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Finding the right service provider for elevator maintenance should be a priority for facility managers. But making the right choice means doing some homework, especially today, when new Building Internet of Things (B-IoT) technology is beginning to change the rules for elevator service. Knowing the right information to gather can help facility managers more quickly identify the most qualified candidates.
Good elevator care ensures the safety of riders as well as those who operate and maintain the elevators. What’s more, since elevators are one of the most expensive and indispensable assets of a building, “good elevator maintenance is a way of caring for that investment,” says Chris Bowler, senior director of global service marketing for Otis.
Good elevator maintenance also increases reliability and maximizes uptime. “We have found that there is a direct correlation between good solid preventative maintenance and elevator callbacks,” says Erik Zommers, senior vice president and general manager for Mitsubishi Electric US, Inc. Elevator & Escalator Division. A callback is a term used for a shutdown or problem with an elevator or escalator that needs to be addressed by a technician. “When you are on top of your preventative maintenance and performing it to the manufacturer’s spec and to the maintenance program, the number of callbacks is minimized,” he says.
Effective elevator maintenance also offers a very straightforward benefit for facility managers: “It makes life easier,” says Melain Wielkens, vice president of service sales at Thyssenkrupp. The last thing a facility manager needs is an elevator shutdown.
Asking the right questions
To avoid unnecessary headaches, facility managers should hire a reliable service provider, which may or may not be the manufacturer of the original equipment.
Careful screening is required. For starters, ask about the service providers’ capabilities, experience on the facility manager’s equipment, and whether the provider can provide repairs or purchase replacement parts, says Wielkens.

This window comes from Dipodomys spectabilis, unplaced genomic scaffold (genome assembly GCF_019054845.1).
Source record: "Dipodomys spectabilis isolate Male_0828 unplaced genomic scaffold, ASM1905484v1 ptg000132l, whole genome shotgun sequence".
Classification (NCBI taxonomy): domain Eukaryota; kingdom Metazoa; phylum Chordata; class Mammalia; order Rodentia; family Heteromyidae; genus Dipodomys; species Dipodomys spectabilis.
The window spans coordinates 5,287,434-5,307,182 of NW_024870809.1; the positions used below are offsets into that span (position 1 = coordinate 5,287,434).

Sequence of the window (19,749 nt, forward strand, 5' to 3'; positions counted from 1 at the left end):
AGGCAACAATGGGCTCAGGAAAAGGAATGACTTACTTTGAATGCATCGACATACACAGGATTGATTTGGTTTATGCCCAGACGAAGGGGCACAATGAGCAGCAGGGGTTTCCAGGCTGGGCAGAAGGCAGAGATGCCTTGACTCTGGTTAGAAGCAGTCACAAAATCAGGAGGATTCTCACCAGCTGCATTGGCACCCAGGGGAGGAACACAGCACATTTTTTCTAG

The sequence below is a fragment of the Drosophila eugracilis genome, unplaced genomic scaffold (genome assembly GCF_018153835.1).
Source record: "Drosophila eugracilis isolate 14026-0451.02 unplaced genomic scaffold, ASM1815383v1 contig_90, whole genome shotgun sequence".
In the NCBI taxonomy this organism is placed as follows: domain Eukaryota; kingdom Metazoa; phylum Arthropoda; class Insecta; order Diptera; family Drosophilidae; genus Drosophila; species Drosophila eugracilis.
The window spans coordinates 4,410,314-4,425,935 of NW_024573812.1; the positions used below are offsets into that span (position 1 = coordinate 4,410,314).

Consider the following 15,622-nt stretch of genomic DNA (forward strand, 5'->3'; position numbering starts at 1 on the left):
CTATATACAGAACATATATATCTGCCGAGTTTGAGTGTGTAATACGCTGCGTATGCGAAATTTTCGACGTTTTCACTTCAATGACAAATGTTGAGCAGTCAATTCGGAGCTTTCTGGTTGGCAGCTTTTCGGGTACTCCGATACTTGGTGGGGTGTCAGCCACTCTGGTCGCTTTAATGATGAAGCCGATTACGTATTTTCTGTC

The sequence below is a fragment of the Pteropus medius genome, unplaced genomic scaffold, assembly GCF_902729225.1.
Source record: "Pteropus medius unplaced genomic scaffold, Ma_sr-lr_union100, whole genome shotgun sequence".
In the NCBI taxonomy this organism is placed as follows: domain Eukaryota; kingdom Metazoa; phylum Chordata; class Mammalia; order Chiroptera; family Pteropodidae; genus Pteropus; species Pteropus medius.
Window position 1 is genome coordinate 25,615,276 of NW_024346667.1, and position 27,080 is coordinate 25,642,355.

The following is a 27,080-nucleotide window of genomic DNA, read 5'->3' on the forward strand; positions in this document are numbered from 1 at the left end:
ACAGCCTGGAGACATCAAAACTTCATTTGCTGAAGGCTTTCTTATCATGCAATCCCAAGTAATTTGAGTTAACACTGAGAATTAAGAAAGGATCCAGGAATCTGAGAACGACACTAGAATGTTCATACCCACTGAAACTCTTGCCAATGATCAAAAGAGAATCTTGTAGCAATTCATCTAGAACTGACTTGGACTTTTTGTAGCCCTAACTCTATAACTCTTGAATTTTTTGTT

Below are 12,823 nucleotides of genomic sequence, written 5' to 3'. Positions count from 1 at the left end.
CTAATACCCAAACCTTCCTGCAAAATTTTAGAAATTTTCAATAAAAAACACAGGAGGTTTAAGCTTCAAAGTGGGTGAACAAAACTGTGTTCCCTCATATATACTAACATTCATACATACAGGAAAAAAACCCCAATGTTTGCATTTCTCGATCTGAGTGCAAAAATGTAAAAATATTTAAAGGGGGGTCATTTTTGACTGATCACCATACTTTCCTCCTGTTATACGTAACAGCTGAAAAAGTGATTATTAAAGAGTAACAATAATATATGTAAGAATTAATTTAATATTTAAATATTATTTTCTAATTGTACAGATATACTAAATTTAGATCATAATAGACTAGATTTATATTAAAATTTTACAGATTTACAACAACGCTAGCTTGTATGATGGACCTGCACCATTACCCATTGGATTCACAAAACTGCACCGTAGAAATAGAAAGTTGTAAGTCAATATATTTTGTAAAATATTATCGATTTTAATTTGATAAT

Another important factor has to do with local coverage. How many technicians does the provider have covering the area where the building is located? “If something goes wrong, how quickly can the technician get there to limit downtime?” asks Wielkens.
It’s essential to examine all candidates’ safety records. “Protection of their people’s safety is a key element” of a vendor review, says Greg Nagle, vice president of portfolio for Schindler Elevator Corporation, North America. Other items to check include the tools, processes, and technology used to provide service. And don’t forget about internal professional development, Nagle says. Find out whether an organization has focused on the training and development of the people who will take responsibility for servicing the elevators.
In looking for a service provider, Zommers recommends choosing a company “with a reputation for doing thorough preventative maintenance.” Facility managers should get reviews on how companies are performing in a particular market, since performance of a national or global brand can vary from market to market.
It’s a good idea to find a service provider with experience serving your particular category of building. Different types of buildings have very different needs when it comes to vertical transportation, including when they can tolerate interruptions created by maintenance. “A good provider should be able to speak to your specific pain points and have a strategy to address them," Nagle says.
Finally, before signing a contract, look carefully at the terms of the agreement. For example, Zommers says, “there has been a trend in industry for some companies to not indemnify and agree to defend the customer.” In such instances, the building owner is on their own in the event that legal action is taken. Zommers recommends that facility managers specify such coverage in their contracts with service providers.
Careful Screening Required to Find Reliable Elevator Service Provider